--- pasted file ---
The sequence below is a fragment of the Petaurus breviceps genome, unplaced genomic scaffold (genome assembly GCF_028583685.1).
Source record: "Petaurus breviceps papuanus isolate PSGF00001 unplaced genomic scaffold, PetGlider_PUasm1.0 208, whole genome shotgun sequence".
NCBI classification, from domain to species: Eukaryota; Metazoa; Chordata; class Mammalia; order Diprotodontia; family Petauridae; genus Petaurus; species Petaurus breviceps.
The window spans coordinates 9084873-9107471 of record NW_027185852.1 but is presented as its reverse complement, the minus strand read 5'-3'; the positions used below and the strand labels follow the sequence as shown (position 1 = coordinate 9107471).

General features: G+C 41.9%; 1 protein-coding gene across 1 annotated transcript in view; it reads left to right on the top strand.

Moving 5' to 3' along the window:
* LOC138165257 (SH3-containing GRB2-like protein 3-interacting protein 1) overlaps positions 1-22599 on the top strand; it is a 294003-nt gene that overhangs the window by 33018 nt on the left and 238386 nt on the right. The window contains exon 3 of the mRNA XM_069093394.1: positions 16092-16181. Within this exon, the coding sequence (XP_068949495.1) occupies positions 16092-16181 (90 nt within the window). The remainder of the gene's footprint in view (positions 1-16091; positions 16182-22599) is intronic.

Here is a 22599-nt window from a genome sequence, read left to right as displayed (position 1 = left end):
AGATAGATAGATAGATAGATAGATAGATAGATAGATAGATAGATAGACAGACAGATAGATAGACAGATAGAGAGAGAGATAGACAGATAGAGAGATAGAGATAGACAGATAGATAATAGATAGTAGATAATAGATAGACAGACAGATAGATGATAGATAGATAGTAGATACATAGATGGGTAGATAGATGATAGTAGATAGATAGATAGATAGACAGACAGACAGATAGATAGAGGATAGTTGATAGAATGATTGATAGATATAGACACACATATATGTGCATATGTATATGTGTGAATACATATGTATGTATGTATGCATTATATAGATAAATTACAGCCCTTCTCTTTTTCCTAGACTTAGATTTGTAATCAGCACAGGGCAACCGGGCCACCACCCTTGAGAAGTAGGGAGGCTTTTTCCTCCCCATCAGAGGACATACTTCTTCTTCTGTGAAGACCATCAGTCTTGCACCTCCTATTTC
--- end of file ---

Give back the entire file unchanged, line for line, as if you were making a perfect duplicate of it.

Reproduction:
The sequence below is a fragment of the Petaurus breviceps genome, unplaced genomic scaffold (genome assembly GCF_028583685.1).
Source record: "Petaurus breviceps papuanus isolate PSGF00001 unplaced genomic scaffold, PetGlider_PUasm1.0 208, whole genome shotgun sequence".
NCBI classification, from domain to species: Eukaryota; Metazoa; Chordata; class Mammalia; order Diprotodontia; family Petauridae; genus Petaurus; species Petaurus breviceps.
The window spans coordinates 9084873-9107471 of record NW_027185852.1 but is presented as its reverse complement, the minus strand read 5'-3'; the positions used below and the strand labels follow the sequence as shown (position 1 = coordinate 9107471).

General features: G+C 41.9%; 1 protein-coding gene across 1 annotated transcript in view; it reads left to right on the top strand.

Moving 5' to 3' along the window:
* LOC138165257 (SH3-containing GRB2-like protein 3-interacting protein 1) overlaps positions 1-22599 on the top strand; it is a 294003-nt gene that overhangs the window by 33018 nt on the left and 238386 nt on the right. The window contains exon 3 of the mRNA XM_069093394.1: positions 16092-16181. Within this exon, the coding sequence (XP_068949495.1) occupies positions 16092-16181 (90 nt within the window). The remainder of the gene's footprint in view (positions 1-16091; positions 16182-22599) is intronic.

Here is a 22599-nt window from a genome sequence, read left to right as displayed (position 1 = left end):
AGATAGATAGATAGATAGATAGATAGATAGATAGATAGATAGATAGACAGACAGATAGATAGACAGATAGAGAGAGAGATAGACAGATAGAGAGATAGAGATAGACAGATAGATAATAGATAGTAGATAATAGATAGACAGACAGATAGATGATAGATAGATAGTAGATACATAGATGGGTAGATAGATGATAGTAGATAGATAGATAGATAGACAGACAGACAGATAGATAGAGGATAGTTGATAGAATGATTGATAGATATAGACACACATATATGTGCATATGTATATGTGTGAATACATATGTATGTATGTATGCATTATATAGATAAATTACAGCCCTTCTCTTTTTCCTAGACTTAGATTTGTAATCAGCACAGGGCAACCGGGCCACCACCCTTGAGAAGTAGGGAGGCTTTTTCCTCCCCATCAGAGGACATACTTCTTCTTCTGTGAAGACCATCAGTCTTGCACCTCCTATTTC